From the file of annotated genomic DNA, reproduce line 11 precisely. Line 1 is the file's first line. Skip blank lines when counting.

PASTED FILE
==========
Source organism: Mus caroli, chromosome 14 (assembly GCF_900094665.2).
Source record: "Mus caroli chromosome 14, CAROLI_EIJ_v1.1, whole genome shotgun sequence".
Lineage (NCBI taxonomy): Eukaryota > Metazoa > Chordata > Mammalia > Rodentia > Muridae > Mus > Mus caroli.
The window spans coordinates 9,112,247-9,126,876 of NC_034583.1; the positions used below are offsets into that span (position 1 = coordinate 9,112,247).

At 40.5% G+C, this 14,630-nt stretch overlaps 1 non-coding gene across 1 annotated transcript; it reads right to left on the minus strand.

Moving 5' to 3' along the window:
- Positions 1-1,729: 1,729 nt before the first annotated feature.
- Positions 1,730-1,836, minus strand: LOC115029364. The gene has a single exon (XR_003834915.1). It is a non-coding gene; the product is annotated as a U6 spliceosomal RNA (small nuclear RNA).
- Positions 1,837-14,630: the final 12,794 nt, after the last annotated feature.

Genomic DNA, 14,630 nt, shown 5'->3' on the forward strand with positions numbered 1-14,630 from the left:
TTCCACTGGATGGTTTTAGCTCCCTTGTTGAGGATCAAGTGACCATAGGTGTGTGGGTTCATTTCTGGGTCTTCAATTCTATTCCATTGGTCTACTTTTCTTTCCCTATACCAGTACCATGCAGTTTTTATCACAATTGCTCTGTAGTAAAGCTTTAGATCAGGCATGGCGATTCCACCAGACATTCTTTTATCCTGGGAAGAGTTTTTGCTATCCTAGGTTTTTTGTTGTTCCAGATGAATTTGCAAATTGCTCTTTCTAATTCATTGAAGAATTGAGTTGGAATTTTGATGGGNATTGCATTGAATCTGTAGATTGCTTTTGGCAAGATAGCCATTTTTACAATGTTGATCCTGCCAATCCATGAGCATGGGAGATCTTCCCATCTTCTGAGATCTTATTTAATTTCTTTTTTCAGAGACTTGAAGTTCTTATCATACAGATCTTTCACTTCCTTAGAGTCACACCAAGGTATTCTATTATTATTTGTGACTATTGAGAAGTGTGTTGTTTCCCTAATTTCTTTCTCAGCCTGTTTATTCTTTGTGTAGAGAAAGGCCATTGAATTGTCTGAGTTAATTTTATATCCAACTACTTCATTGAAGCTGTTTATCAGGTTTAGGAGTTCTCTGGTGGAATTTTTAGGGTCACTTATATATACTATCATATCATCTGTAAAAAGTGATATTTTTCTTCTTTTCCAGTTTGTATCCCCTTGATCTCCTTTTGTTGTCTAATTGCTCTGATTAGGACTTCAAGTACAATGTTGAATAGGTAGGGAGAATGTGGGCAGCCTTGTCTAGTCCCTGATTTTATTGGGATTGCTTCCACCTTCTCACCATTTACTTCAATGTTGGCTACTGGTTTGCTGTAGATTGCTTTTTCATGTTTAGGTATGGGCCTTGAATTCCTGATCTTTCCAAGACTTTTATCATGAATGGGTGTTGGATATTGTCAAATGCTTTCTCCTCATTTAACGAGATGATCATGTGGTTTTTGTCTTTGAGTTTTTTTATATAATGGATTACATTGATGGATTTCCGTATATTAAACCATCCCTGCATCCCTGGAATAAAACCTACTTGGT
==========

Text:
TTCCACTGGATGGTTTTAGCTCCCTTGTTGAGGATCAAGTGACCATAGGTGTGTGGGTTCATTTCTGGGTCTTCAATTCTATTCCATTGGTCTACTTTTCTTTCCCTATACCAGTACCATGCAGTTTTTATCACAATTGCTCTGTAGTAAAGCTTTAGATCAGGCATGGCGATTCCACCAGACATTCTTTTATCCTGGGAAGAGTTTTTGCTATCCTAGGTTTTTTGTTGTTCCAGATGAATTTGCAAATTGCTCTTTCTAATTCATTGAAGAATTGAGTTGGAATTTTGATGGGNATTGCATTGAATCTGTAGATTGCTTTTGGCAAGATAGCCATTTTTACAATGTTGATCCTGCCAATCCATGAGCATGGGAGATCTTCCCATCTTCTGAGATCTTATTTAATTTCTTTTTTCAGAGACTTGAAGTTCTTATCATACAGATCTTTCACTTCCTTAGAGTCACACCAAGGTATTCTATTATTATTTGTGACTATTGAGAAGTGTGTTGTTTCCCTAATTTCTTTCTCAGCCTGTTTATTCTTTGTGTAGAGAAAGGCCATTGAATTGTCTGAGTTAATTTTATATCCAACTACTTCATTGAAGCTGTTTATCAGGTTTAGGAGTTCTCTGGTGGAATTTTTAGGGTCACTTATATATACTATCATATCATCTGTAAAAAGTGATATTTTTCTTCTTTTCCAGTTTGTATCCCCTTGATCTCCTTTTGTTGTCTAATTGCTCTGATTAGGACTTCAAGTACAATGTTGAATAGGTAGGGAGAATGTGGGCAGCCTTGTCTAGTCCCTGATTTTATTGGGATTGCTTCCACCTTCTCACCATTTACTTCAATGTTGGCTACTGGTTTGCTGTAGATTGCTTTTTCATGTTTAGGTATGGGCCTTGAATTCCTGATCTTTCCAAGACTTTTATCATGAATGGGTGTTGGATATTGTCAAATGCTTTCTCCTCATTTAACGAGATGATCATGTGGTTTTTGTCTTTGAGTTTTTTTATATAATGGATTACATTGATGGATTTCCGTATATTAAACCATCCCTGCATCCCTGGAATAAAACCTACTTGGT